And, I don't know if I mentioned, "Delta City" is the story of what happened to Alfvaen before Christa's campaign. Several of the characters were created by her. I wish I knew what she was doing these days... I've considered changing the main character's name(in one draft I had "Fravaenolete", or "Vaen" for short), since it's my online alias, but you know, I don't think I will. If W.P. Kinsella can have the main character of Shoeless Joe named Ray Kinsella, then I can use "Alfvaen" in a story.
7. Ever been bitten or stung before (snake, wasp, dog, etc)?
Once when I was a kid I swatted at a fly that was buzzing near my head. It turned out to be a stingèd insect--I don't remember now whether it was a bee or wasp or what, but it had stripes and it had a sting. It hurt for a while, but eventually it got better. Yes, it's too long ago for me to remember details.
BONUS: Does anybody love anybody anyway?
Well, to answer this question "no", you might have to be one of those people who fakes their way through all human interactions and thinks that everyone else is faking too. Whether that's sociopathy or psychopathy or autism or what, I don't know. Or you could be someone who makes the definition of "love" something so unrealistic that nobody could possibly live up to it. (I won't bother to define it, because that's how you get caught in that trap.)
I'm neither, so my answer to the above is: Yes. I don't believe in soulmates, since I don't believe in destiny, and therefore I don't believe that everybody will eventually find someone that they love. It's possible there are people(perhaps of the aforementioned categories)who will never love anybody; it's highly likely that there are people who can love more than one person at a time, though maybe not as many as some people would think.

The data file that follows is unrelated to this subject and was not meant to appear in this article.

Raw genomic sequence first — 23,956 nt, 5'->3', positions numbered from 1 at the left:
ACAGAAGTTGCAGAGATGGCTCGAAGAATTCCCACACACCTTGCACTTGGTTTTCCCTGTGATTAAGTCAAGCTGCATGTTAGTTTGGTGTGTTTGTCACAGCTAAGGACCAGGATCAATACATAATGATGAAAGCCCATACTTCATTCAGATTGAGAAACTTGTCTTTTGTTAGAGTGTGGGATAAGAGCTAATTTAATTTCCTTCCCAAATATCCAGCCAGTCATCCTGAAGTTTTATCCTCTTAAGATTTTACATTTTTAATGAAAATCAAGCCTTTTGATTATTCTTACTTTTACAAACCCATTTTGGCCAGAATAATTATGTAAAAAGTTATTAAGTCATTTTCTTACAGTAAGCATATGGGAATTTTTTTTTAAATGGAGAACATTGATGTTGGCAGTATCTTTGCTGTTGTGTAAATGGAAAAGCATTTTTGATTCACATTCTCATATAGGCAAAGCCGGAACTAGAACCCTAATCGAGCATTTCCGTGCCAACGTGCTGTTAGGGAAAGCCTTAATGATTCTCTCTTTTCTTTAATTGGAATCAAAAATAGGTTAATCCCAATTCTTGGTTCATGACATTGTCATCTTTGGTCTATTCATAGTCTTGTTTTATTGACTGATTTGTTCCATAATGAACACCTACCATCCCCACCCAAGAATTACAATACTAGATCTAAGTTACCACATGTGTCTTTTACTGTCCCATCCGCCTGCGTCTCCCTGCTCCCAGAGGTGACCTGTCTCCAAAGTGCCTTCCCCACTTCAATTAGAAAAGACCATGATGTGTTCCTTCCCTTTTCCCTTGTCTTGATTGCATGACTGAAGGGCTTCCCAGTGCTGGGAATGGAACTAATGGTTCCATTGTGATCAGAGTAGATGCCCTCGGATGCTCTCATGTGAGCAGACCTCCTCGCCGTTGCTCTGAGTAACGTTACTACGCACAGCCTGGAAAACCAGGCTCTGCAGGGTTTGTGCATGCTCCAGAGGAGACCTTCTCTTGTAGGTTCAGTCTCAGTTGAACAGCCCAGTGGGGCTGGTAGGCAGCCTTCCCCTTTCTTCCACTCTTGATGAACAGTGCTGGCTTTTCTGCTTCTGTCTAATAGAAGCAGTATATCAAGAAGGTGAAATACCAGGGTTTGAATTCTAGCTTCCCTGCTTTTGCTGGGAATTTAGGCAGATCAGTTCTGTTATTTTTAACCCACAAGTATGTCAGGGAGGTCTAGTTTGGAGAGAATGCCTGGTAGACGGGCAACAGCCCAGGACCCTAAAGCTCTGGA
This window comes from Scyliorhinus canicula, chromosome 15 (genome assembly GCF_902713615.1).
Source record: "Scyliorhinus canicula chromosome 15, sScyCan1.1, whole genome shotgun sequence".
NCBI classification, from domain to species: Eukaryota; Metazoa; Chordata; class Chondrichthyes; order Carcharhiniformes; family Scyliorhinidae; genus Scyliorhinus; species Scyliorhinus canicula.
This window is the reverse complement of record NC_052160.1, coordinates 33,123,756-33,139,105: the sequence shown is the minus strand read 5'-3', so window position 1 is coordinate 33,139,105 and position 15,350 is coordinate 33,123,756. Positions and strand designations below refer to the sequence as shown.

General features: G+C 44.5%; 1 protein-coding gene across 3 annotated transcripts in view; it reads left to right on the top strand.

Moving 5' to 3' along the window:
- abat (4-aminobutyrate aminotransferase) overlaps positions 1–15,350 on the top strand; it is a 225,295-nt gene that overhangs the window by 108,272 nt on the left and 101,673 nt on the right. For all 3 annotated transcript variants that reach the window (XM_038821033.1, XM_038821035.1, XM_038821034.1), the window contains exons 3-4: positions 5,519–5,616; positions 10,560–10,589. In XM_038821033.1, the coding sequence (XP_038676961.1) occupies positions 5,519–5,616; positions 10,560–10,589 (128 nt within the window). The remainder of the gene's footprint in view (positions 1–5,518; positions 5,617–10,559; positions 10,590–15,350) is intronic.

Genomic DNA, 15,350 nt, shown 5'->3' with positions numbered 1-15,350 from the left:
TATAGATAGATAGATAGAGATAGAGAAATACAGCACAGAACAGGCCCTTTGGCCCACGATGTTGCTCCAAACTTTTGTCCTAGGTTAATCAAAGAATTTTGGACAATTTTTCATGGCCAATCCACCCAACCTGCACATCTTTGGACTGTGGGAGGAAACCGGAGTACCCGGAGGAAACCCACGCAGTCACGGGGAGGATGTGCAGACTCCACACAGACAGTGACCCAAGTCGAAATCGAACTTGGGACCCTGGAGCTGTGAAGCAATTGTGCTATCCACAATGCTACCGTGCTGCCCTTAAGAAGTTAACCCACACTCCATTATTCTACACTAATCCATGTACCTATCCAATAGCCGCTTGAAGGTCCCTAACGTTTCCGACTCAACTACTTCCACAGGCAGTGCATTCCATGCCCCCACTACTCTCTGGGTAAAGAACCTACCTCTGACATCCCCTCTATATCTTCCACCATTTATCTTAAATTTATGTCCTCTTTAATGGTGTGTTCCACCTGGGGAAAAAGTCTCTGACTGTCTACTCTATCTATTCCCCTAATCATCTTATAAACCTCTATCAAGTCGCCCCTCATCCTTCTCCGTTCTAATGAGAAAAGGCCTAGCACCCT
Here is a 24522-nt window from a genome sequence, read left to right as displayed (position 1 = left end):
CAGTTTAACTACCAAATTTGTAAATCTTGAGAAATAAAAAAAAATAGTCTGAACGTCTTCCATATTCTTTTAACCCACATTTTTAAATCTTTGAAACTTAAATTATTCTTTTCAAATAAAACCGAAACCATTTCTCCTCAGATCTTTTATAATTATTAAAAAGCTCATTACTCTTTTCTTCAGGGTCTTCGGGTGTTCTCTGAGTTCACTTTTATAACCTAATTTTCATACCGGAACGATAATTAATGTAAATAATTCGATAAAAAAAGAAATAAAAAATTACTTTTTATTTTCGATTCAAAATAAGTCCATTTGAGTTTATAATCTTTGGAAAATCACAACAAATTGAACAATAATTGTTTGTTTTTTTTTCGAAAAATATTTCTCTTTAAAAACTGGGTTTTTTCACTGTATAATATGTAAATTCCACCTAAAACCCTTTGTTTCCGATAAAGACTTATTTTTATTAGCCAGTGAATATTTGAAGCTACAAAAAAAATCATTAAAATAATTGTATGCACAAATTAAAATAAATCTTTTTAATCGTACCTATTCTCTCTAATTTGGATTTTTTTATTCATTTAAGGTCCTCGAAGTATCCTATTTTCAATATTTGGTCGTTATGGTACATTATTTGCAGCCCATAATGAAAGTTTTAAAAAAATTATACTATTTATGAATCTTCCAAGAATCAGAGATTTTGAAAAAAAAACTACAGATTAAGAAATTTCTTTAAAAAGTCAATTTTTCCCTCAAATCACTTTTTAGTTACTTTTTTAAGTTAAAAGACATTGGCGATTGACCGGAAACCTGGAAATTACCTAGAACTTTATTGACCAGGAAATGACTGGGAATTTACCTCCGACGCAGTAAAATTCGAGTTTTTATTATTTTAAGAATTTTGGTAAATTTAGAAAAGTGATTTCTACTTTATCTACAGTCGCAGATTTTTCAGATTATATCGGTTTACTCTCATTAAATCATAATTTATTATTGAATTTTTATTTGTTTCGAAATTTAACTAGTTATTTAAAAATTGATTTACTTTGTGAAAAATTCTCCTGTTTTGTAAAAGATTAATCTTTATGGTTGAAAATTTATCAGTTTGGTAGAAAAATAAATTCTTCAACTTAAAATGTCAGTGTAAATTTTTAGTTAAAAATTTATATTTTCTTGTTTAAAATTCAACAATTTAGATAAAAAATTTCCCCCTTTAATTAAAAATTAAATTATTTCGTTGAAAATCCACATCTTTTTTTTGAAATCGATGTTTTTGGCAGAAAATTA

Another musical theme pack:
Songs on one album which have the same title as a different album--Julian Cope's "World Shut Your Mouth"(from "Saint Julian"), Queen's "Sheer Heart Attack"(from "The Game", I think), and The Smithereens' "Especially For You"(from "Green Thoughts"). I'm sure there's more, but these are the obvious ones...and would make a diverse set of music anyway. Led Zeppelin's "Houses of The Holy", from "Physical Graffiti"--Eurythmics' "Revenge" from "In The Garden", one of the few that predates the same-titled album--Big Country's "The Crossing", from their "Wonderland" EP, probably also does.
I've also thought of doing a numerical pack, which feature a number in the title of the song. There are many "One" songs, and probably a fair number of "Two" songs as well, but let me see what I can come up with off the top of my head(okay, and with a little grepping of my music collection--see if you can tell which are which):
Harry Nilsson(or Three Dog Night, or Aimee Mann): One
Iron Maiden: Two Minutes To Midnight
The Commodores: Three Times A Lady
Led Zeppelin: Four Sticks
Mike Oldfield: Five Miles Out
ZZ Top: I Got The Six
REM: Seven Chinese Brothers
The Beatles: Eight Days A Week
The Suburbs: #9
A Chorus Line: Dance:10, Looks:3
Rupert Hine: Eleven Faces
Kim Stockwood: 12 Years Old
Big Audio Dynamite: V-13
Teena Marie: 14K
Depeche Mode: Little 15
Ringo Starr: You're Sixteen
Stevie Nicks: Edge of Seventeen
Skid Row: 18 And Life
Rolling Stones: 19th Nervous Breakdown
The Welfare $tarlets: Twenty Something
Alanis Morissette: 21 Things I Want In A Lover
Laurie Anderson: Example #22
Well, it looks like 23 is the first one I can't match(except for a Rowan Atkinson track from his "Live In Belfast" album, but that's comedy and doesn't count.) Past that, we can do:
Pink Floyd: Chapter 24
The Hooters: 25 Hours A Day
And then we bog down again.
Some larger numbers:
They Might Be Giants: 32 Footsteps
The Beautiful South: 36D
Joe Jackson: Forty Years
National Velvet: 68 Hours
But I should probably stop here.